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Wittung-Stafshede's Protein Biophysics lab

We use biophysical methods to study (1) the role of cell-like conditions on protein chemistry, (2) copper-transport mechanisms in human cells and (3) protein misfolding, and its tuning, in Parkinson's disease.

Applications by exceptional students for postdoctoral fellowships will always be considered. If so send email to Pernilla.

The question of how a protein is formed is one of life's great mysteries.The understanding of protein folding and misfolding processes, and how external factors affect these reactions, are critical for finding rational treatment of many debilitating conditions like Alzheimer´s and Parkinson's disease, type II diabetes, prion diseases, and Menke's and Wilson's diseases. Knowledge about protein folding is also crucial in protein design and protein-structure prediction efforts. The projects in my lab focus on fundamental aspects of protein folding reactions using model systems as well as on specific human proteins involved in key metabolic pathways.

One branch of my research aims to increase our fundamental knowledge of how proteins fold and misfold in vitro and in vivo. The major focus of this part has for a long time been on two key classes of proteins: metal-binding and oligomeric proteins. Folding of these proteins does not only involve polypeptide folding, but also inter-protein interactions and thus their folding pathways may be affected by metal interactions and protein-protein interactions, respectively. To mimic the crowded cellular environment, experiments are performed in the presence of crowding agents. Recent efforts in terms of folding relate directly to protein misfolding and human diseases, with special emphasis on human (alpha-synuclein) and bacterial (curli) amyloid proteins and the use of small synthetic molecules to tune the reactions in desired ways. The other branch of my research aims to understand the mechanisms of proteins involved in cellular copper transport. Copper is an essential metal in many enzymes but since free copper ions can be toxic, copper transport is regulated. We focus on proteins in the secretory pathway, searching for thermodynamic, mechanistic and kinetic parameters for how the copper chaperone Atox1 delivers copper to metal-binding domains in the Wilson disease protein and what role intra-protein domain-domain interactions play. To characterize reactions of target proteins, biophysical and biochemical techniques (spectroscopy, calorimetry, NMR, X-ray, SPR, stopped-flow, AFM, EM etc.) are combined with strategic protein mutagenesis and theoretical approaches, and sometimes in vivo experiments.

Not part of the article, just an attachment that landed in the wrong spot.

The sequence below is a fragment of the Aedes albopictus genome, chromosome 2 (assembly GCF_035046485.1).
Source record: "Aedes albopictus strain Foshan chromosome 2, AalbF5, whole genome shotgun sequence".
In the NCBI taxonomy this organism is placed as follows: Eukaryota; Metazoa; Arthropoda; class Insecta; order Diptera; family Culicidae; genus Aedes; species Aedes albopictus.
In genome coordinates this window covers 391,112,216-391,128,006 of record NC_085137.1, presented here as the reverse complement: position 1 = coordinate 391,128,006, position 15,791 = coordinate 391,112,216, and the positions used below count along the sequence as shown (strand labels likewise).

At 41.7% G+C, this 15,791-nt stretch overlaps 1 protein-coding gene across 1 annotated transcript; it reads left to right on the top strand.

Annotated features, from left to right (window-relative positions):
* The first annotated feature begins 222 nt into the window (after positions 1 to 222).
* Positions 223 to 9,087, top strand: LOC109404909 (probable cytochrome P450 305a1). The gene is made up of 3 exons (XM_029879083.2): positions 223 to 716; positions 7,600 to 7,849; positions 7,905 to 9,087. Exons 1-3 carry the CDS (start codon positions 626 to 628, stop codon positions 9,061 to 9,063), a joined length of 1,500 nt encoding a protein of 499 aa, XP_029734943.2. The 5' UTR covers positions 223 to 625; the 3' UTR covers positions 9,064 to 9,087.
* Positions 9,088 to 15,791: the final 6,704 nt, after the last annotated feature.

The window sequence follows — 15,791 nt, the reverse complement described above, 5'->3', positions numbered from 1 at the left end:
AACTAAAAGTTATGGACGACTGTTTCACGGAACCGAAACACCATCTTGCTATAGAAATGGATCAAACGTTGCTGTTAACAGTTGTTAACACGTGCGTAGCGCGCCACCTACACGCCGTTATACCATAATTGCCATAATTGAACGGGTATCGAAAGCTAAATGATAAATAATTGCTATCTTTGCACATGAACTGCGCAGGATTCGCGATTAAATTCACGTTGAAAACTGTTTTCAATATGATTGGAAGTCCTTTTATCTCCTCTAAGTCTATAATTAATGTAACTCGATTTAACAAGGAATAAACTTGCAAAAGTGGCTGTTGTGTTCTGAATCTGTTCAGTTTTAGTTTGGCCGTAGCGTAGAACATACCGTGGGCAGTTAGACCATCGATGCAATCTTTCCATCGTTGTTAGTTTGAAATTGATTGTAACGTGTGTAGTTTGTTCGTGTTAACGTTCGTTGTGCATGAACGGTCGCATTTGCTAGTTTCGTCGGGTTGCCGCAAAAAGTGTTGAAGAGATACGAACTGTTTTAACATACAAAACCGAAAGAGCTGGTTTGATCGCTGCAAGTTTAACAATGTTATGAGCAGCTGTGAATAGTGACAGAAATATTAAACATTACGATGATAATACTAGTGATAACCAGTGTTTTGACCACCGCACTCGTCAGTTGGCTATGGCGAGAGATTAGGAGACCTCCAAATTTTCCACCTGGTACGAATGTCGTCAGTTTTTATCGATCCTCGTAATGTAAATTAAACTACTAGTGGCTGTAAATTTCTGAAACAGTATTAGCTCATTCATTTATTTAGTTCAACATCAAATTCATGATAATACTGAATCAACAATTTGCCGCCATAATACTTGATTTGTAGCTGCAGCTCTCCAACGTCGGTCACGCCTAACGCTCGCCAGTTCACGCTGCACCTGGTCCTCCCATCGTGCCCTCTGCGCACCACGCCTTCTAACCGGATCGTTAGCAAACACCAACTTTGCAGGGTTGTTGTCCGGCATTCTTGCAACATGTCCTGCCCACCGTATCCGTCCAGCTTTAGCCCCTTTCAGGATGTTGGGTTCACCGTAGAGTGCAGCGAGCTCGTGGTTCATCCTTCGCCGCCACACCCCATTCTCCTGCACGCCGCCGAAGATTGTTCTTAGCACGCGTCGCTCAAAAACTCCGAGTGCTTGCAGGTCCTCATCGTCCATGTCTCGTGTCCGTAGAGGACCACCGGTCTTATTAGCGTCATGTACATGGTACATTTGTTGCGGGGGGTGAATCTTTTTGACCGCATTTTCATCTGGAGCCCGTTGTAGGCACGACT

NEWS

Maria and Alexander defended their PhD theses in October and December 2013. Maria has left for a postdoc at University of Oxford!

New groupmembers have arrived in spring 2014: Anna and Svenja on short projects, Tanumoy and Sandeep for 2 years.

Pictures from lab bowling event in May 2014:

Instrumentation in the lab
Chirascan stopped-flow mixer (with CD, fluorescence and absorption detection)
Fluorometer
ITC and DSC micro-calorimeters
Circular dichroism spectropolarimeter
Biacore
AKTA purifiers
polarimeter

Lab members
Moritz Muller (grad student, Sept 2009-), Jörgen Åden (research engineer, Sep 2011-), Erik Chorell (researcher, May 2012-), Dana Kahra (postdoc fellow, Feb 2013-), Anna Götheson (exam project, April-May 2014), Svenja Petzoldt (undergraduate project, April-August 2014), Sandeep Sharma (researcher, April 2014-), Tanumoy Mondol (postdoc fellow, May 2014-)
 

 

Previous group members: